Valerie Jarrett said the protests throughout the country in the wake of George Floyd’s killing have “shone a light” on issues between police and communities of color. But President Barack Obama’s former senior advisor said she does not support defunding police departments, which has become a rallying cry for many activists.

“Democracy depends upon having law enforcement,” Jarrett said as part of the TIME100 Talks, when asked if she supports defunding the police. “The challenge here is that much of our law enforcement we know is not just.” Jarrett said she thinks that mayors and city councils should re-evaluate their budgets each year. “I might argue you might need more money for law enforcement— in recruitment, and training, adding equipment, maybe body cameras, other types of resources that are available so that the public can see what’s going on,” she said.

“The question is are we really using our law enforcement in a way that is fair and just, and that builds this bond of trust?” Jarrett continued. “And I think that’s a much more complicated question than simply should we cut their funding or not.”

During Obama’s presidency, the Justice Department instituted certain reforms to hold police departments accountable for systemic abuses, including increasing the use of pattern-or-practice investigations— which can root out systemic problems beyond the conduct of individual officers— and consent decrees, which can result from those investigations and are agreements to reform that are overseen by the courts. President Donald Trump’s DOJ has largely walked away from those, and Jarrett said the federal government should return to these practices. She also argued that “the criminal justice system writ large is unjust, so it isn’t just the policing where we have a breakdown.” She cited bail reform and increased flexibility in sentencing guidelines as other areas she’d like to see improvement.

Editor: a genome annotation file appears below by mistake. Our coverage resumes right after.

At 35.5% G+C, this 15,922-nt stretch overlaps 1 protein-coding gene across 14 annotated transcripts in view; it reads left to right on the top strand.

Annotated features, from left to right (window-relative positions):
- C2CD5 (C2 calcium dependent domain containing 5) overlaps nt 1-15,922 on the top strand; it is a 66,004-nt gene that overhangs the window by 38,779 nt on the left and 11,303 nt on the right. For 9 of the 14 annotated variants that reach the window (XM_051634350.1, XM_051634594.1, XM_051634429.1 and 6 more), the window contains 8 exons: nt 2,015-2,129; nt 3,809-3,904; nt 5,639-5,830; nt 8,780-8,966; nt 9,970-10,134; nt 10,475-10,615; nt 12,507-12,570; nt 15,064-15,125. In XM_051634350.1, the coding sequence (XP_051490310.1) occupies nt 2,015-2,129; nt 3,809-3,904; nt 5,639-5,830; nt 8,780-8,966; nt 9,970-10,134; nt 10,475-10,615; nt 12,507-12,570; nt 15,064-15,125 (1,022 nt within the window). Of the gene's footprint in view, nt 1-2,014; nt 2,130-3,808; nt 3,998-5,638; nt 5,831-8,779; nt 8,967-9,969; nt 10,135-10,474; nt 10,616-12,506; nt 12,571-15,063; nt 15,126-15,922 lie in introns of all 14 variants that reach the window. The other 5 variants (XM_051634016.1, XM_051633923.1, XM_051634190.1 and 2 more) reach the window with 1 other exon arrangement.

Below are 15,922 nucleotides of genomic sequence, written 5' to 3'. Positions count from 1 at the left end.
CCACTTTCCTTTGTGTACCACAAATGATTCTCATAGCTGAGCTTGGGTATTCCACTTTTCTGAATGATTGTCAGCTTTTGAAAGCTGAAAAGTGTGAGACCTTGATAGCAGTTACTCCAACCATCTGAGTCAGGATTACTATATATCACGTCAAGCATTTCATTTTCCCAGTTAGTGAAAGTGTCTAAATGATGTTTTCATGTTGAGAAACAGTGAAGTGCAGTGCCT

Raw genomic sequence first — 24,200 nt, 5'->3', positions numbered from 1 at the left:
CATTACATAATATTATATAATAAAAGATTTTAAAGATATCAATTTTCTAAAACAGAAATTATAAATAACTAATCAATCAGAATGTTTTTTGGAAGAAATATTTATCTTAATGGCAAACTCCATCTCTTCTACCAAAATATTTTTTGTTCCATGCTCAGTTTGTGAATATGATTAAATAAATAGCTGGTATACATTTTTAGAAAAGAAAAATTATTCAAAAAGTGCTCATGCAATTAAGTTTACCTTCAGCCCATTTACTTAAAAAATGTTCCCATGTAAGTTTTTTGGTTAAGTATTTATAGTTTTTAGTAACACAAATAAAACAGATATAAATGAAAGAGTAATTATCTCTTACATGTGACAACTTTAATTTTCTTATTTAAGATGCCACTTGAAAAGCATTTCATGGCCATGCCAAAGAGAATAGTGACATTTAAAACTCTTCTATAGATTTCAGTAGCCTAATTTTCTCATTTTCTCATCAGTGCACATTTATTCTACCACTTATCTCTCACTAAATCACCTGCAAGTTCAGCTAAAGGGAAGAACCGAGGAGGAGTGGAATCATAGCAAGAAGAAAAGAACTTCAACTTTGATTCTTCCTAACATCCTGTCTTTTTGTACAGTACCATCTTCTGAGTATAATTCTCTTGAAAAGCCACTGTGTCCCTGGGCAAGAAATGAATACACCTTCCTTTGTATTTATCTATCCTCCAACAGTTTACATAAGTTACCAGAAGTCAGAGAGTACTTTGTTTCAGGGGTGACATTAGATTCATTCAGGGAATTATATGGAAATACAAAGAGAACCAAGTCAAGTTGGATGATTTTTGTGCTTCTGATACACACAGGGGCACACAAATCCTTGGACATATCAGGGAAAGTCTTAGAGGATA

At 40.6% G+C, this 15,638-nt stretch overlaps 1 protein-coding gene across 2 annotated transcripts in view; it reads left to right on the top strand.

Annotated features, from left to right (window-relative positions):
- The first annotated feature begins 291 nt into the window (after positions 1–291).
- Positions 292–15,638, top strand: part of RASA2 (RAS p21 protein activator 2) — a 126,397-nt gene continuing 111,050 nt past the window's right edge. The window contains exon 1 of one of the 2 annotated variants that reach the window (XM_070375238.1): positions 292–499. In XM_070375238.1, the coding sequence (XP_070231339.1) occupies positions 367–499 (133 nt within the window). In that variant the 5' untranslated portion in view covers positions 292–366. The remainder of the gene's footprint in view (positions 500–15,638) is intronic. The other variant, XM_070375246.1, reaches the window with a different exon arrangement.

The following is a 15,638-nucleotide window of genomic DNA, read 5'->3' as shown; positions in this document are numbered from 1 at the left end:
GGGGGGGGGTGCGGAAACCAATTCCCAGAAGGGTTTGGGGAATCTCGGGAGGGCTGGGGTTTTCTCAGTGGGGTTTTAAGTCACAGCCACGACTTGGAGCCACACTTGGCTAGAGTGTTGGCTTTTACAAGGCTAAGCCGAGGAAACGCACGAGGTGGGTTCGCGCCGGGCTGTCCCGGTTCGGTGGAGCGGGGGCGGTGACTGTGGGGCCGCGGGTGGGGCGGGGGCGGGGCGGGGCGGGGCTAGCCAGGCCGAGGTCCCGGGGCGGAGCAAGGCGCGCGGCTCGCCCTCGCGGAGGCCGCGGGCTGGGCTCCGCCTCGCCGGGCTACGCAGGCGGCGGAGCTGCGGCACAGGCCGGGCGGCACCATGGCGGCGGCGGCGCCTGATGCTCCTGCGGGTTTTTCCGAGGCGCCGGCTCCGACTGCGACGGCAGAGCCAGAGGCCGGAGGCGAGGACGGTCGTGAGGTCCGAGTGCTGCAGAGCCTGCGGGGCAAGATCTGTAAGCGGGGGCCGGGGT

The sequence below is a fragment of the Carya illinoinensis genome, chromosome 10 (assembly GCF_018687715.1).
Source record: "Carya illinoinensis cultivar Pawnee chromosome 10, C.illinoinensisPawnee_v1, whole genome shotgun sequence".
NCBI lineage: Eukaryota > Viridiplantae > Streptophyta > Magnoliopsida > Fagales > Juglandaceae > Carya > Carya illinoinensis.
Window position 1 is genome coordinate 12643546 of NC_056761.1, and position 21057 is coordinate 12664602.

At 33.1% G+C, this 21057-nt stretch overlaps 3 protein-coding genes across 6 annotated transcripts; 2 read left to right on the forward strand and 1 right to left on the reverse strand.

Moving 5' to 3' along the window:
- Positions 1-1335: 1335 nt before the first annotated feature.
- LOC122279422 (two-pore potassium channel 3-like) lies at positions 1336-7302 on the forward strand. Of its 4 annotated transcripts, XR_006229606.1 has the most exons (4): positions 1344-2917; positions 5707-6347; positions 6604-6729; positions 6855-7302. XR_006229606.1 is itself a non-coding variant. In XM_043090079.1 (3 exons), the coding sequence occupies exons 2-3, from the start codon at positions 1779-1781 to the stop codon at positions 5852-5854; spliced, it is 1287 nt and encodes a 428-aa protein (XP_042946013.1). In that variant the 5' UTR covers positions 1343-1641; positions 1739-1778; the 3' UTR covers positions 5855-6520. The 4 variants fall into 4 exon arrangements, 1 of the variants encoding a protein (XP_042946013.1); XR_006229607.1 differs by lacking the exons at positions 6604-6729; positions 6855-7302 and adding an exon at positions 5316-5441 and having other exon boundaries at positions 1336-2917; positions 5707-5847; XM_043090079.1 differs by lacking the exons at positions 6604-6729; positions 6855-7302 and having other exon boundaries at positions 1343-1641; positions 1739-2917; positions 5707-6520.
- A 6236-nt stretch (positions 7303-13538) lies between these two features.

As these issues of policing and systemic racism in the United States dominate the news less than six months before the presidential election, Jarrett said she “cannot be more supportive” of former Vice President Joe Biden’s candidacy. But she also acknowledged some baggage from his long political career when asked about his role in writing the 1994 crime bill, which critics say led to mass incarceration and exacerbated many of the criminal justice problems in the country today. “I’m sure that there are parts of the crime bill with the advantage of hindsight that Vice President Biden wouldn’t support today,” Jarrett said.

Biden has pledged to choose a woman as his running-mate, and he’s facing increasing calls to choose an African American woman. Jarrett said she won’t weigh in on the pick in order to “leave it up to him totally” to decide. “He has an embarrassment of riches of women from which to choose, including some really well qualified African American women,” Jarrett said.

Overall, Jarrett said the mass protests in recent days have been “heartening,” though she said there is still “a long way to go.”

“The question is to whether this is an inflection point simply, or is it actually a turning point for long-term systemic change?” Jarrett said. “I think I am more optimistic today than I’ve been in a very long time.”

This article is part of #TIME100Talks: Finding Hope, a special series featuring leaders across different fields encouraging action toward a better world. Want more? Sign up for access to more virtual events, including live conversations with influential newsmakers.

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